‘Corey,’ the doorman said. ‘Must be Friday, seeing as you’re here.’ His massive frame dwarfed Corey, who was grinning up at him.

‘I like to be regular,’ Corey replied.

‘Brought a friend along,’ the bouncer said, holding the door open for us. The noise level went up a notch. That’s new.’

‘Gotta keep you guys in business somehow.’

The doorman looked me up and down. ‘Well, you know the drill. Keep your hands to yourself, don’t have too much to drink, and we’ll get along fine. You got that?’

I nodded. ‘Yessir.’

‘You know me,’ Corey said, laughing nervously. ‘Always on my best behaviour.’

‘OK,’ the doorman said, turning away. ‘Enjoy your evening.’

We made our way inside. The noise was deafening. Corey went directly to the bar, which ran in a C shape to the right of the club. In back, under a blue glitterball, a girl went through the motions of dancing, clutching the pole and throwing her head back as men grouped around tables looked on with gaping eyes. To the left of the stage was a velvet red curtain which presumably led to the private area. As I took stock the curtains parted and a woman wearing not very much escorted a man back to the bar. Up close I could see she was barely out of her teens. She whispered something to a barman and a glass of clear liquid appeared in front of her. She drank it in one swallow and before she had time to turn round a man had settled in beside her. After a few seconds of conversation they disappeared behind the curtain. On stage, the girl had finished her performance and there was cursory applause as she exited the stage. The glitterball continued to spin forlornly. I felt a twist in my gut and closed my eyes. I opened them to find Corey gesturing at me from the bar.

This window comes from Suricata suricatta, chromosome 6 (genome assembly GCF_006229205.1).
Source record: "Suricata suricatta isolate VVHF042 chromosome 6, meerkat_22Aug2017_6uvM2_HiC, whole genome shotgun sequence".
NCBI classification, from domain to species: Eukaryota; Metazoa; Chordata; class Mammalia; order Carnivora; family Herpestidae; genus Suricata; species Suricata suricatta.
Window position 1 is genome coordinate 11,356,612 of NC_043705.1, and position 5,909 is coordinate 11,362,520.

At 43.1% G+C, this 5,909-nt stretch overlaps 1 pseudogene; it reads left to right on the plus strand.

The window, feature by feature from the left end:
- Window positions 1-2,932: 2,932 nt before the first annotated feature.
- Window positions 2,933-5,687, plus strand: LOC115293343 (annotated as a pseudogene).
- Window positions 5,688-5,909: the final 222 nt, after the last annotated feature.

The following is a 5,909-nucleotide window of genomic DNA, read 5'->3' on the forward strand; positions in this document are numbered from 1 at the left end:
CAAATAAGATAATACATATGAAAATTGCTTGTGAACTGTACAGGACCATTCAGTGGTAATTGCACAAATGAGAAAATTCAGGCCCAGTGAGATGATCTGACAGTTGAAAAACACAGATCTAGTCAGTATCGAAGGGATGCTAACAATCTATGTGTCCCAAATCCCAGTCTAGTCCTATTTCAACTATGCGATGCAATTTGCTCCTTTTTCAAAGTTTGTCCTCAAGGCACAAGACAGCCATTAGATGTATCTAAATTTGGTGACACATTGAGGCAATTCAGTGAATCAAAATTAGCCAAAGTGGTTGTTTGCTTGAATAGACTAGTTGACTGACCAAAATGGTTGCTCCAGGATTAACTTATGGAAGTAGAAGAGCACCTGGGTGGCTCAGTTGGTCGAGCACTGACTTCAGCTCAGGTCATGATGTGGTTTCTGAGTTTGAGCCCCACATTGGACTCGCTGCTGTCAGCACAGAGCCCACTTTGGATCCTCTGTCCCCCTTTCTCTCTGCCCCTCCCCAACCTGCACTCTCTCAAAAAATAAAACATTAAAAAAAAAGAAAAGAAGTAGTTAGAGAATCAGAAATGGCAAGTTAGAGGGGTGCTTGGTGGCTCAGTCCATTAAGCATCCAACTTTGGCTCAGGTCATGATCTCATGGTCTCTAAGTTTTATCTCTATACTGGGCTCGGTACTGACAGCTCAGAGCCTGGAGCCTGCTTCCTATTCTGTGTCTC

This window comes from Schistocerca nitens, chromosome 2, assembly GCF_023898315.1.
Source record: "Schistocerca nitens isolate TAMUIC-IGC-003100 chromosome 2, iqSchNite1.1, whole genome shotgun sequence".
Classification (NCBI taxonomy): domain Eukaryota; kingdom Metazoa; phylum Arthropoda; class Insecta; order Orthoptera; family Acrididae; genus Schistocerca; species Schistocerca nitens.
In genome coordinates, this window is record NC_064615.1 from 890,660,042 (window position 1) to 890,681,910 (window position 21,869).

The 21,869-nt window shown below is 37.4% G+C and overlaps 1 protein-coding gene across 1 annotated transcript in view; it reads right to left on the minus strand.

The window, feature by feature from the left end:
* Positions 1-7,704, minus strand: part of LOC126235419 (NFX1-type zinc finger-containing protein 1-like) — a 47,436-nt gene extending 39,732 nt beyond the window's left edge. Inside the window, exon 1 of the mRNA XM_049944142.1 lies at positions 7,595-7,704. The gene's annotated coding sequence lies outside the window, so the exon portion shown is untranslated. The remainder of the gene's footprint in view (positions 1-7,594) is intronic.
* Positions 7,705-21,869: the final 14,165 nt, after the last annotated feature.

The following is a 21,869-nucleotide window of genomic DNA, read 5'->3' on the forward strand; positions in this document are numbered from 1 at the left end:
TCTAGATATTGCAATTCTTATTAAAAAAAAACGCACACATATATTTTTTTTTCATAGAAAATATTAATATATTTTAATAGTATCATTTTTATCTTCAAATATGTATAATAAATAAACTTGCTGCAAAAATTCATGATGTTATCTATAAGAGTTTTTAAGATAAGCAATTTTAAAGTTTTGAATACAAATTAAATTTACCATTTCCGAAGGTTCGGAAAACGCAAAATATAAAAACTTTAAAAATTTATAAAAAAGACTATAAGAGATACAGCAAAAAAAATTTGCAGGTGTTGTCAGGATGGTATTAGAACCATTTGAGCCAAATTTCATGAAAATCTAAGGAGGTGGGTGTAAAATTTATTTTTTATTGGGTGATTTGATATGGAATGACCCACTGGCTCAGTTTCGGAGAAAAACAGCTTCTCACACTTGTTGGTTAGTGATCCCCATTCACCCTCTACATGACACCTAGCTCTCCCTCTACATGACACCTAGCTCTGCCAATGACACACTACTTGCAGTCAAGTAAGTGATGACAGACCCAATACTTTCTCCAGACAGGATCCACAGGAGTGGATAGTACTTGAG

‘This place is great, isn’t it?’ he said, sliding a bottle of Bud down the bar to me. I took a sip. There was an accompanying shot of whisky with fingerprints on the glass. Corey held his up in a toast and we drank. I shuddered getting it down. The knot in my stomach ratcheted tighter.

‘And the women!’ Corey said, ogling a blonde as she worked a table close by. ‘More tail than you could shake a stick at.’ He showed me the hole in his face again. ‘So, you wanna get a little private action?’

I was about to shake my head when the blonde poked her face in. She was wearing enormous heels and a short dress that left nothing to the imagination. She was even younger. The thought of her dancing for a leering idiot like Corey sent bile to my throat.

‘Either of you fine young men interested in a little dance?’ she drawled. Her accent was fake and embarrassing.

‘I could be tempted, sugar lips,’ Corey said. ‘You gonna make it worth my while?’

She did an exaggarated twirl. Her dress was so short I noticed a vaccination scar on her inner thigh. Corey was eyeing her small breasts. ‘You like what you see?’ she said.

Corey reached into his pocket and pulled out a fistful of notes. ‘You betcha, darling. How about it?’

She smiled and took his hand. ‘You’re my type of guy,’ she said, and led him away. He grinned as he brushed past me. I turned back to the bar and stared straight ahead, waiting for the disgust and self-loathing to subside. When it didn’t, I picked up my Bud and drained it in one. Corey had left his drinks behind, so I had them too. Then I turned and walked out.